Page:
This post was originally going to be entitled, “miss(ing) Cinnamon,” because Cinnamon was away and we missed her. But as is usually the case, the farm keeps moving, even if I can’t keep up with it.
Three weeks ago–Sunday, December 3–we took Cinnamon the ewe to another farm for an extended “play date” with Frosty the ram. Ahem. We had visited Frosty’s farm the previous weekend, just to make sure he was a nice sheep-boy and his owners seemed like good shepherds. Both ram and humans passed the test and we brought Cinnamon out the following weekend.
We had gone back and forth about the best sheep-mobile transit options. Rent a truck and transport her in a custom sheep box in the back? Rent a small trailer and have the Subaru tow the trailer with Cinnamon in the sheep box? Or could (and should) we just put Cinnamon in the back of our Subaru Forester?
We went for door #3 and much hilarity ensured. I haven’t sent these photos to Subaru yet, but I’m wondering if I should. Will Cinnamon be Subaru’s latest ad campaign?
First we drove the Subaru into the sheep pasture, loaded some hay on top, and Ron had rigged a tarp inside. It was attached on each side in two spots to make a plastic “moat.” Then we spread out about 1/4 of a bale of hay in case she pooped or peed.
Once this was set up, Ron rattled grain to attract the sheep to the catch pen where we would separate and nab Cinnamon, and put her in a halter. As usual, Cinnamon was at the head of the line–that’s her, closest to Ron, hoping to get grain from the metal tin.
We were able to get most of the sheep in the catch pen (seen in the background here) and separated Cinnamon. Ron was able to put the halter on without any immobilization or struggle. It was really amazing. She was so trusting and cooperative despite this new thing on her face.
Then it was time to load Cinnamon in the back of the Forester. I held the tray with grain inside and rattled it. We hoped Cinnamon might just hop up, but it was a bit too much of a leap for her. So Ron handed me her halter rope, I pulled on it a bit, and he gave her a boost–first her front legs onto the tailgate, then her rather ample bum (!). Next thing we knew, as planned, Cinnamon was in the back of the Subaru.
Here is her wooly bum:
We had let the sheep out of the catch pen and they were wandering around, mostly oblivious to what was happening. But then Chaco and Francisco–and Half Moon who is strangely attentive to flock dynamics–realized Cinnamon was missing.
Here they are looking for her:
Poor Francisco and Chaco. They were baaing and not happy because their sheep-mum was gone.
We drove out of the pasture, shut and reactivated the electric fencing, and then tried to get Cinnamon to her new farm as quickly as possible. Cinnamon was remarkably calm given the strangeness of it all. She did pee and poop in the hay on the tarp within the first 3-5 minutes. She baaed more frequently the first half of the ride or so. And then she pretty much calmed down and looked out the windows. Ron drove and I petted her face and talked to her. After about 10 minutes, I quit letting her roam around the back and instead held her halter with about 18 inches of play, allowing her to stand, look, and lean, but kept her in the middle in case of another pee or poop incident.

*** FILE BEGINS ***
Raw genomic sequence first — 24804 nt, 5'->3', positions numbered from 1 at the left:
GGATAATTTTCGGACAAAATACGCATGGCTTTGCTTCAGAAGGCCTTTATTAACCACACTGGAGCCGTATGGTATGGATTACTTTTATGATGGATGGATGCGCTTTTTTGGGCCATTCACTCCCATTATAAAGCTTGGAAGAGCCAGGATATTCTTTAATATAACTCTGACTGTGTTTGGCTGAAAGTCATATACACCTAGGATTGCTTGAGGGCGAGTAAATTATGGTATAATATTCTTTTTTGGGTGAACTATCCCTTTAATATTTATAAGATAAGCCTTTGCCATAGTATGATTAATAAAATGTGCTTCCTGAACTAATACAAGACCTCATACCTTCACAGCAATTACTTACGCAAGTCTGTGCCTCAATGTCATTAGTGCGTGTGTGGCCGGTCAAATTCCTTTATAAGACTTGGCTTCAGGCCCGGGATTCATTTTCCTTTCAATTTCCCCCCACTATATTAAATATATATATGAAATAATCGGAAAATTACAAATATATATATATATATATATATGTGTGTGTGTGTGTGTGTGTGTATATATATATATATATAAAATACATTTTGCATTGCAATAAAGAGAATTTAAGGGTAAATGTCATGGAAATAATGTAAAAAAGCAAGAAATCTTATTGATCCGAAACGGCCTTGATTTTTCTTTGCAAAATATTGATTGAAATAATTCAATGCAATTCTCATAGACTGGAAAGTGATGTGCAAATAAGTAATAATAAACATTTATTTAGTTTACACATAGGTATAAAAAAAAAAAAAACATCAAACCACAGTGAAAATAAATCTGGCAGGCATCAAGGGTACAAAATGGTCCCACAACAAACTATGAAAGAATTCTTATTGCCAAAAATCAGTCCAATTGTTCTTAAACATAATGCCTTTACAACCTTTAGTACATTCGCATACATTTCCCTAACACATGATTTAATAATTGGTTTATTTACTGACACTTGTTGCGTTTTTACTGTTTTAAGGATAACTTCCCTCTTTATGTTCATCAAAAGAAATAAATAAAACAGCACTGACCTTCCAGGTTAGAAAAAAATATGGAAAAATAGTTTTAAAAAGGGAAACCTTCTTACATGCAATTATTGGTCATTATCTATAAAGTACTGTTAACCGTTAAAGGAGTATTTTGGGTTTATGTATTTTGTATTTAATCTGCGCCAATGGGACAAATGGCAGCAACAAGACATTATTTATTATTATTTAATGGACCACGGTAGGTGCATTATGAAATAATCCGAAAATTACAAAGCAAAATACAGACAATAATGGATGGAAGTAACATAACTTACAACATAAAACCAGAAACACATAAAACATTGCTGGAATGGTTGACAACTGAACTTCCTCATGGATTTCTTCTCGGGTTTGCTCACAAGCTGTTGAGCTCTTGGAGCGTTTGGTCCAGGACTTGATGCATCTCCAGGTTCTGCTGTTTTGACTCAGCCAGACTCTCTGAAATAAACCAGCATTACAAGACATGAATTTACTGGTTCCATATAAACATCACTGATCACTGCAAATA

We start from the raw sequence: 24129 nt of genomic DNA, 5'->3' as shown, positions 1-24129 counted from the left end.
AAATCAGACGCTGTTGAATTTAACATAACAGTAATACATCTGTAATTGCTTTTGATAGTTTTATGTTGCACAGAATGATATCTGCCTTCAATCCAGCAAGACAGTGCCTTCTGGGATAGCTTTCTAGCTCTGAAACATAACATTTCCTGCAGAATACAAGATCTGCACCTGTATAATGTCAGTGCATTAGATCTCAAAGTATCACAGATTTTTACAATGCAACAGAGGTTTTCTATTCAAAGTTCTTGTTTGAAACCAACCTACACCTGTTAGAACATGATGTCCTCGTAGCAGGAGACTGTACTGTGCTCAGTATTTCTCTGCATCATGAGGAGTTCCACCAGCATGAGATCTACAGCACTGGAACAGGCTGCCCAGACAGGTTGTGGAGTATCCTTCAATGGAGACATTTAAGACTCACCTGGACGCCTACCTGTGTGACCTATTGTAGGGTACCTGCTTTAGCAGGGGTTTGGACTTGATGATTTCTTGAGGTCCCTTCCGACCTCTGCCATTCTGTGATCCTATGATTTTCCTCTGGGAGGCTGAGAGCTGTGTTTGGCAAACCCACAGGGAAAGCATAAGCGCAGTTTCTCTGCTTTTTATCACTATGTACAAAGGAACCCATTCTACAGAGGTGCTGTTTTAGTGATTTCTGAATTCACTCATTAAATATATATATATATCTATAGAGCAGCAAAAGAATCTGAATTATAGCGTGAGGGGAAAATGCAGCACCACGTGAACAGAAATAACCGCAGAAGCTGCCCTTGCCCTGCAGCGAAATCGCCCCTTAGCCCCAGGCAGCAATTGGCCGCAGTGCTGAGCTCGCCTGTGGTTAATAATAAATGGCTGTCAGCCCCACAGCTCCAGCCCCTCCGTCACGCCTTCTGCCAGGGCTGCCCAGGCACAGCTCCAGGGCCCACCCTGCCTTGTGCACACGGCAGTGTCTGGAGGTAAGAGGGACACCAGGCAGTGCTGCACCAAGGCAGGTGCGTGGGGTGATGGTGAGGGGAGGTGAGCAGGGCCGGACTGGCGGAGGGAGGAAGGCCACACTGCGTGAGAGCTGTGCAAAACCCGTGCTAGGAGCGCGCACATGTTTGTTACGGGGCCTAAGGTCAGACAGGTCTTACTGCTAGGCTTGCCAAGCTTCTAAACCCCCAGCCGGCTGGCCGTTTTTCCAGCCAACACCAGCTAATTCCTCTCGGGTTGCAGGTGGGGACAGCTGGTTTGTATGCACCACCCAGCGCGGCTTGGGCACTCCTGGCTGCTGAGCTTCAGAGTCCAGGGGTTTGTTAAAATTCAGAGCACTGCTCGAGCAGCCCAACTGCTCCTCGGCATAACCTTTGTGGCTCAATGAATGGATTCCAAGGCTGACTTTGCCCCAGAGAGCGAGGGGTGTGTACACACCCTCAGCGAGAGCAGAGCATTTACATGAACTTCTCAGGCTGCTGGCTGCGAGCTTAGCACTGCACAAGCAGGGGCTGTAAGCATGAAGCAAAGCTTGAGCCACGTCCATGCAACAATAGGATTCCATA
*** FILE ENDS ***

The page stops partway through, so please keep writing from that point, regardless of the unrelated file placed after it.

Here we are, driving the ~20 minutes to the farm.
She nuzzled Ron’s neck at several points.
After about 20 minutes, we got to her temporary new home and unloaded her.
Fast forward three weeks to the day. This afternoon we drove back to Frosty’s farm and recovered Cinnamon, hoping that she is pregnant (with two ewe lambs, please!!!!!!!). It was more challenging getting her back in the car because there were two gates between her and the car, no catch pen, and sheep and goats trying to get where they weren’t supposed to be. But we eventually prevailed and got Cinnamon back in the Subaru.
Here she is, eating hay, as we’re driving along.
Guess it can’t be that bad if she was eating hay…
We parked in the driveway, Ron turned off the electric fence, and we carefully got her back out of the car. Then Ron walked her over to the pasture. You can see Chaco and Paco (both white) off in the distance.
Here they are:
We were curious how Cinnamon and the rest of the flock were going to react. At first, the sheep were oblivious to her. Then Paco perked up, obviously seeing his sheep-mum. It was hilarious to watch his ears perk up and his facial expression change. (I am not making this up.) A second or two later, Chaco clued in. Same thing–same ears and facial expression. Cinnamon baaed and Chaco and Paco started running toward her. A split second later, the rest of the sheep realized Cinnamon was back and started running, too. There was this wave of sheep running towards the fence to greet Cinnamon the rock star sheep.
Somehow we got Cinnamon through the fence despite the adoring sheep fans who then proceeded to mob her.
Here they are:
When we took Brownie to A’s farm to be bred two years ago, her return was sweet but reserved. All the sheep greeted her calmly in turn. Spot was the last to do so. Spot and Brownie never got along for some mysterious reason.
This time, all the sheep–and Diego the llama–were in a big sheep mob, nuzzling Cinnamon’s face, smelling her, and pushing each other around. Brownie and Cinnamon actually did the longest and sweetest greeting, doing a lot of face nuzzles and even several face licks. Poor Cinnamon kept trying to walk away, but everyone followed her around. We don’t think that Chaco and Paco really got a chance to reunite with their sheep-mum because all the sheep were so excited to see her.
Everyone loves Cinnamon.
Happy Christmas Eve.